Also, high on the list of events not to be missed are the film screening and Atlanta premiere of  “Don’t Blink – Robert Frank,” a documentary based on the work and persona of the legendary photographer. The screening will take place on October 23 at Midtown Arts Cinema. Its corresponding ACP lecture series/Art Papers live presentation of “Instagram as Atelier and Salon,” with Stephen Shore, Peter Halley and Atlanta-based book publisher Bill Boling is on October 22 at the High Museum. “It all started with Thomas Askew,” an ArtsATL collaboration with ACP, Emory’s Stuart A. Rose Library, and the Historic Oakland Preservation will focus on the legacy of African-American photographer Thomas Askew on October 18 at SCADshow.

New Places to Think about Photography

India, 7, Kathmandu, Nepal: Indira lives with her parents, brother and sister near Kathmandu. Her house has only one room, with one bed and one mattress.
Indira, 7, Kathmandu, Nepal. Indira lives with her parents, brother and sister near Kathmandu.
Her house has only one room, with one bed and one mattress.

On top of these eye-catching events, ACP shows no shortage of creative venues to think and talk about photography.

Hathaway Contemporary gallery — which opened on the Westside in the spring  — will offer three days of private portrait sessions with the historic large-format Polaroid 20×24 camera under the direction of 20×24 Studio director John Reuter and Atlanta fine art photographer Sheila Pree Bright on October 27-29. The event is a great occasion to get your portrait done before the Polaroid 20×24 comes to extinction. 20×24 Studio is the last company to make the large-format instant film, and it has announced plans to stop production at the end of 2017.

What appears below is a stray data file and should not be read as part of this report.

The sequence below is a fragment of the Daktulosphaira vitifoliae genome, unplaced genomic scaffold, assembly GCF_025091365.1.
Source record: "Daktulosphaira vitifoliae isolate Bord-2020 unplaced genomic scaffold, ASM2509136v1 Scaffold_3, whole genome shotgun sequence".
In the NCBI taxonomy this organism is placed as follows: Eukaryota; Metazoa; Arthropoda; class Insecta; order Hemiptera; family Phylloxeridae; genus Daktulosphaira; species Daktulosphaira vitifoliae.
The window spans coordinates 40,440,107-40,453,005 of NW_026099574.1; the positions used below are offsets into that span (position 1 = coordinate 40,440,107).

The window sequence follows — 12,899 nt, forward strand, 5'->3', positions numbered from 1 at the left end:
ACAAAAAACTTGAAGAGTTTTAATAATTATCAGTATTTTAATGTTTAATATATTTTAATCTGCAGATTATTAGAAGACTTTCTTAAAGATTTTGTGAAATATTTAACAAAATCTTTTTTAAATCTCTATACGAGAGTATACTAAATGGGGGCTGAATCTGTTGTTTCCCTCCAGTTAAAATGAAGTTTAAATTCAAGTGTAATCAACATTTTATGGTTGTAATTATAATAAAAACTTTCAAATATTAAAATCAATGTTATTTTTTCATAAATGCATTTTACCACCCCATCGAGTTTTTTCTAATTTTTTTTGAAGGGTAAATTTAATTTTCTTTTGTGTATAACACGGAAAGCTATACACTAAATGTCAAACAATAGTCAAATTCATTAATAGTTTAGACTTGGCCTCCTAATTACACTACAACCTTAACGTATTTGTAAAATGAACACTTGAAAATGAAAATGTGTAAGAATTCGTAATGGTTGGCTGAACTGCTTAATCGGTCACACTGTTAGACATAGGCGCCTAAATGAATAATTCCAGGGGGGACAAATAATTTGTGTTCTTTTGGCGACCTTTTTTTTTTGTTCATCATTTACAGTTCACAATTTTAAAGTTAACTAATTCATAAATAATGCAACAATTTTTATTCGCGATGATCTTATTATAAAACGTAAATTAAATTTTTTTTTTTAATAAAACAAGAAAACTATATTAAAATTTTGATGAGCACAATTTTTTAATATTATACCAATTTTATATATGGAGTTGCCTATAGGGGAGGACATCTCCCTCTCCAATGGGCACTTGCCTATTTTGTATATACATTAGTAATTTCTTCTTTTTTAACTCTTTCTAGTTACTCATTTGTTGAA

Also worth checking is the third edition of Photo Battle Atlanta, where two photographers simultaneously engage head-to-head in match-ups of images with two projectors and two clickers. The contest winner is decided by a show of applause. The event will take place October 14 at the Aviation Community Cultural Center.

For outdoors and nature lovers, Derived from Nature at the Blue Heron Nature Preserve Gallery will offer personal interpretations of the natural world as seen through the lens of three female photographers. The exhibit is presented by the Blue Heron Nature Preserve and the Women’s Caucus for Art of Georgia.

On the humanitarian side, the David J. Sencer CDC Museum presents the work of James Mollison in Where Children Sleep, which features a moving juxtaposition of portraits of children from around the world with images of where they sleep at night.

And if you are still looking for a show to pique your curiosity out of the 120 events listed, ACP Digital Director Michael David Murphy proposes My Mom’s House — Print Exhibition, by Evan Carter, a photographer who calls himself a boomerang kid. Carter used his mother’s house — while she was away — to cast models and photograph nudes. His exhibition will be at his mother’s house. Murphy says that ACP receives a lot of inquiries on how to find locations to hang work. “This one answers the question simply. In this case, the best context for exhibiting the pictures is where they were created,” Murphy said amusedly.